The Difference Between Different Sexy Videos

August 1, 2015
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The Difference Between Different Sexy Videos

When Rihanna dropped her sexy, NSFW video for her song Bitch Better Have my Money I hear a lot of, “WTF, women complain they don’t want to be treated like a sex object, and then they parade around naked!” Don’t even get me started on Nicki Minajs’ Anaconda. People totally lost their shit over that.

And lads, I get your confusion. You hear us ladies speaking up against being treated like sexual objects and then you find us stripping naked for music videos. I would be confused as well, in fact I was – in the beginning. The thing is, something like this is hard to explain, because it is so subtle. It’s hard to tell someone that when Nicki Minaj was bouncing around her video Anaconda, it comes from a place of power, but when you see Robin Thicke treating women like objects in his video Blurred Lines, it’s sexual objectification – literally. For many people, all they see are half naked girls prancing around.

So let me break it down for you

Where the power lies, something to keep in mind when viewing these videos, music, movies, shows etc. It is a fine line that is also blurry, so we crisscross often. Women have been fighting for our sexuality and their right to have one, for ages. We’ve gone from “Don’t give men anything! All they want is sex!” to “It’s my body, I’ll do as I please!” to “I can have sex and not be a slut!” and now we’re all over the place. Even amongst ourselves we can’t make up our minds whether we’re empowered or objectified.

As I watch these videos, I notice that there’s a subtle power dynamic shift. When I watched Rihanna strut her stuff in her new NSFW video, I didn’t inwardly cringe, instead I felt her raw sexuality, her control, her ‘don’t-give-a-fuck-ness’. I felt the message was, “This is for me. This isn’t about you.” Because it wasn’t about you. Or me. It was about her. This goes for Nicki Minaj, Beyoncé and, I dare say, Miley Cyrus. Their sexuality is about them feeling good and comfortable about themselves.

Most men are so used to women catering to their sexual needs and desires that they don’t recognize when sexuality is shown for the pleasure of the woman. All they see is, “This woman is half naked, this must be because she wants to fuck me/she’s a slut/she’s asking for it/she’s obviously an attention seeker/etc.”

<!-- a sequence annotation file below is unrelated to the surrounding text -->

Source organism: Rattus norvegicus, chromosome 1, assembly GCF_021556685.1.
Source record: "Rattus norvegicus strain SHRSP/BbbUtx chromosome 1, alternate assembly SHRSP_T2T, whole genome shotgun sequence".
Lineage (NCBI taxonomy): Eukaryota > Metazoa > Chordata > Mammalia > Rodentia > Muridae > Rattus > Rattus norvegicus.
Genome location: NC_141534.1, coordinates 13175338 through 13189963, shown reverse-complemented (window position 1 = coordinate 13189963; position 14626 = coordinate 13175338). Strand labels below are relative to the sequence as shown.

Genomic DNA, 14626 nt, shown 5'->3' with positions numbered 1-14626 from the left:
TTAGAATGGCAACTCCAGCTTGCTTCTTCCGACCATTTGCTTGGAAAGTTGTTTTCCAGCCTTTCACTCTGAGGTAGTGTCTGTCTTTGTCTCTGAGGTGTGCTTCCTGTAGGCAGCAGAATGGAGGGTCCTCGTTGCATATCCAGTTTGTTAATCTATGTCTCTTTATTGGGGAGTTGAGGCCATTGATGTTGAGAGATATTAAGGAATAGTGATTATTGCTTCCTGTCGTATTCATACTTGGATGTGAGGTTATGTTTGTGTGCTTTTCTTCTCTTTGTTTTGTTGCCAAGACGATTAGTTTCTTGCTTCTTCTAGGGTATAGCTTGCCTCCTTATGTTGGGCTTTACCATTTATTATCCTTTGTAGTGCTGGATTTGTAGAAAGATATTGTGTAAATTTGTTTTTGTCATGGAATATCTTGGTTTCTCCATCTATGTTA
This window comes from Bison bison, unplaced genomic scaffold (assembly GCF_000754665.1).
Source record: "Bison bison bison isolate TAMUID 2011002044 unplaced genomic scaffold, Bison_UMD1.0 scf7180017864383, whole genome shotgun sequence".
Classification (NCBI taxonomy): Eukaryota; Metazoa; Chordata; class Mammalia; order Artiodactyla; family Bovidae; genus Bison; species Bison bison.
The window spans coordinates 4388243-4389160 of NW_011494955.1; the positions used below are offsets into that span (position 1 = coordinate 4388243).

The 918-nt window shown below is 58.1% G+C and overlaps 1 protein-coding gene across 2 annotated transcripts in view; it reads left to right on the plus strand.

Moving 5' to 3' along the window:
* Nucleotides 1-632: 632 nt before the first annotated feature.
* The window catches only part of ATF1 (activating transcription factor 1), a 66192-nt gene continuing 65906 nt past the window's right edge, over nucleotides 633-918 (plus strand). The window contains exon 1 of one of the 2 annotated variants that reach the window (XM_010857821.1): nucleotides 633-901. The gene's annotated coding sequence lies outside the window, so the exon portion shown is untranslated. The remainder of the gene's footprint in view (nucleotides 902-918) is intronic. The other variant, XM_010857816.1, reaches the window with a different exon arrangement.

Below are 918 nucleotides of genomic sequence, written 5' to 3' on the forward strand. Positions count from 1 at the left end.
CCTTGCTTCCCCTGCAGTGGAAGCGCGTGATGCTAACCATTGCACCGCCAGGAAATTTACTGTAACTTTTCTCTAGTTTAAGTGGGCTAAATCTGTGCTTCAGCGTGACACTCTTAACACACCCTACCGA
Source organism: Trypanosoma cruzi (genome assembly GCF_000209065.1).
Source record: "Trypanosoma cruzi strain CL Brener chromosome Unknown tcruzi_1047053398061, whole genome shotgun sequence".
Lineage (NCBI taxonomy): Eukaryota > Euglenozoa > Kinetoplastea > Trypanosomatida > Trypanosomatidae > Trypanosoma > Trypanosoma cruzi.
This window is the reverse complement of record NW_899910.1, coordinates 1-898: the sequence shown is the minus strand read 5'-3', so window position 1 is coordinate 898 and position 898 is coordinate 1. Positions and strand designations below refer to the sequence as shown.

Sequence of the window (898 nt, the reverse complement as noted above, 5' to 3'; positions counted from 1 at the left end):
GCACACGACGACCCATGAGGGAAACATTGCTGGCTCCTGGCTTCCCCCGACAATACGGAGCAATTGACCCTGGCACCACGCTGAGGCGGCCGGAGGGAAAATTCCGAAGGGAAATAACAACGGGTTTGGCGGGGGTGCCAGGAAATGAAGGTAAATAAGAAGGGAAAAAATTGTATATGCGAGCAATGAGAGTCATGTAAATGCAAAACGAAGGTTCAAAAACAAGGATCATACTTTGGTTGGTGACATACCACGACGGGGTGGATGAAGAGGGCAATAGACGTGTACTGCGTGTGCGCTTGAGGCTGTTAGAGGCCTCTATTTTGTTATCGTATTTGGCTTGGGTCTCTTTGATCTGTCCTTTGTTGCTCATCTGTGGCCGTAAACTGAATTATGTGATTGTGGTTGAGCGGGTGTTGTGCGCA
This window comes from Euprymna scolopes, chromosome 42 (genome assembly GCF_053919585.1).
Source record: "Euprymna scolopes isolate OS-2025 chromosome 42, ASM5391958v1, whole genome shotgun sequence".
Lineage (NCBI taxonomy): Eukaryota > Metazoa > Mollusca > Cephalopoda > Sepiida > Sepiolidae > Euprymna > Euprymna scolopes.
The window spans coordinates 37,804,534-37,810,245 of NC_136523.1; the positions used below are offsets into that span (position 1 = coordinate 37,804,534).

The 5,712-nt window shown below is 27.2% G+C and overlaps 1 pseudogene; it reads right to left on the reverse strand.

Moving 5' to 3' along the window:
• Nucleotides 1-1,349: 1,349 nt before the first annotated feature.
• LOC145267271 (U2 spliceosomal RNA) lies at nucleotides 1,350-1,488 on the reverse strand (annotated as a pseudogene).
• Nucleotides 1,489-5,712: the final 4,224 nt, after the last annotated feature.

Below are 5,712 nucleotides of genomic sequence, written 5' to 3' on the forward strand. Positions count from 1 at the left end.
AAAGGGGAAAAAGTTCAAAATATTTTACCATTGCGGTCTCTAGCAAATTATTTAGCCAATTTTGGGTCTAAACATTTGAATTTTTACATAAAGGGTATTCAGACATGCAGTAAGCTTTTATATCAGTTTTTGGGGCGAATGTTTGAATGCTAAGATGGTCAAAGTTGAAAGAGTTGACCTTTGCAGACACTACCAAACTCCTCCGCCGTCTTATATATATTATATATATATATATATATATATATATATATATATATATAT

I know that many women throw around the whole, “I’m doing this for me! Not for you!” line, while not really embodying it. So again, yeah, it can be confusing. But we’re slowly getting to that space, where women are coming into their sexual power and truly are dressing for themselves. That can be by wearing ‘man-repellent’ clothes, or by feeling so comfortable in their bodies that they want to show it off. Or it could be that they want to be sexual because they are sexual beings – but that doesn’t mean they want to be sexual with you. Or that they’re doing it for you.

Back to the videos

I feel we need more strong, sexual videos like these. The type that exemplifies the female gaze rather than the male one. Videos where female sexuality leads the way, rather than being sexy in a way that is calculated to turn on men. You’ve seen those, and if you’re anything like me, you can feel how it’s not really about the artist. It’s about the people watching them.

When Beyoncé is singing about being a Grown Woman, her dancing (after minute 2:40) is not sexy in the conventional sense, but it most certainly is sensual. This is about her. She is allowing you to see her sexuality in as far as she wants to give it. This goes for Rihanna, Nicki Minaj, Miley Cyrus, and a few other female artists.

Here’s a simple illustration drawn by artist Ronnie Ritchie that you can refer to if you’re not sure if it’s objectification or empowerment:

The Difference Between Different Sexy Videos

Image source: Everyday Feminism

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